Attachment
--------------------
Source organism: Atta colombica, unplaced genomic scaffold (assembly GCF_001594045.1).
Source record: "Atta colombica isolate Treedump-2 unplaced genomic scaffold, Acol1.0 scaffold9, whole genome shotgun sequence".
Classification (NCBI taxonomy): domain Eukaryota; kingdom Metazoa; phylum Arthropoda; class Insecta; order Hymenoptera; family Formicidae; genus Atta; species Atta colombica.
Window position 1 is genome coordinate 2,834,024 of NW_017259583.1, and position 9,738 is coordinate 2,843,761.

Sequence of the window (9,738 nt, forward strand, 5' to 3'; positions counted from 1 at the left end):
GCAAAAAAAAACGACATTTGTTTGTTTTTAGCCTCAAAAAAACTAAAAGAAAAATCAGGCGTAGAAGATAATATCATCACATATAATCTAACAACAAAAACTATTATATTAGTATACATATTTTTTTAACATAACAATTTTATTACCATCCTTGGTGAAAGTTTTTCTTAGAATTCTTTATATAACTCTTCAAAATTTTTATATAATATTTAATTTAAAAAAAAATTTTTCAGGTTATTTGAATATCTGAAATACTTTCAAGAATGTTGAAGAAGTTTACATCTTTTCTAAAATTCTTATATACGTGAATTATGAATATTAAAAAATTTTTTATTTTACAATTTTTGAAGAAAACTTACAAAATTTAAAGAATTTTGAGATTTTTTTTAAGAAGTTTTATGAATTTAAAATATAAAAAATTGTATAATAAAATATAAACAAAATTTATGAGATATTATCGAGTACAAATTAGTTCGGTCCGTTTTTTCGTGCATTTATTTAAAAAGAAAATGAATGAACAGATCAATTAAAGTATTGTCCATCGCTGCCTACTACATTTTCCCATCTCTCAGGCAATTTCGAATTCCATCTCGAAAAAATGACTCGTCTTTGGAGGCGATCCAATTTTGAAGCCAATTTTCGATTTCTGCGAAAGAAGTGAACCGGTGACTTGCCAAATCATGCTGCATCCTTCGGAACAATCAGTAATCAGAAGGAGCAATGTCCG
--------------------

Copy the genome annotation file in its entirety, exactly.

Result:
Source organism: Atta colombica, unplaced genomic scaffold (assembly GCF_001594045.1).
Source record: "Atta colombica isolate Treedump-2 unplaced genomic scaffold, Acol1.0 scaffold9, whole genome shotgun sequence".
Classification (NCBI taxonomy): domain Eukaryota; kingdom Metazoa; phylum Arthropoda; class Insecta; order Hymenoptera; family Formicidae; genus Atta; species Atta colombica.
Window position 1 is genome coordinate 2,834,024 of NW_017259583.1, and position 9,738 is coordinate 2,843,761.

Sequence of the window (9,738 nt, forward strand, 5' to 3'; positions counted from 1 at the left end):
GCAAAAAAAAACGACATTTGTTTGTTTTTAGCCTCAAAAAAACTAAAAGAAAAATCAGGCGTAGAAGATAATATCATCACATATAATCTAACAACAAAAACTATTATATTAGTATACATATTTTTTTAACATAACAATTTTATTACCATCCTTGGTGAAAGTTTTTCTTAGAATTCTTTATATAACTCTTCAAAATTTTTATATAATATTTAATTTAAAAAAAAATTTTTCAGGTTATTTGAATATCTGAAATACTTTCAAGAATGTTGAAGAAGTTTACATCTTTTCTAAAATTCTTATATACGTGAATTATGAATATTAAAAAATTTTTTATTTTACAATTTTTGAAGAAAACTTACAAAATTTAAAGAATTTTGAGATTTTTTTTAAGAAGTTTTATGAATTTAAAATATAAAAAATTGTATAATAAAATATAAACAAAATTTATGAGATATTATCGAGTACAAATTAGTTCGGTCCGTTTTTTCGTGCATTTATTTAAAAAGAAAATGAATGAACAGATCAATTAAAGTATTGTCCATCGCTGCCTACTACATTTTCCCATCTCTCAGGCAATTTCGAATTCCATCTCGAAAAAATGACTCGTCTTTGGAGGCGATCCAATTTTGAAGCCAATTTTCGATTTCTGCGAAAGAAGTGAACCGGTGACTTGCCAAATCATGCTGCATCCTTCGGAACAATCAGTAATCAGAAGGAGCAATGTCCG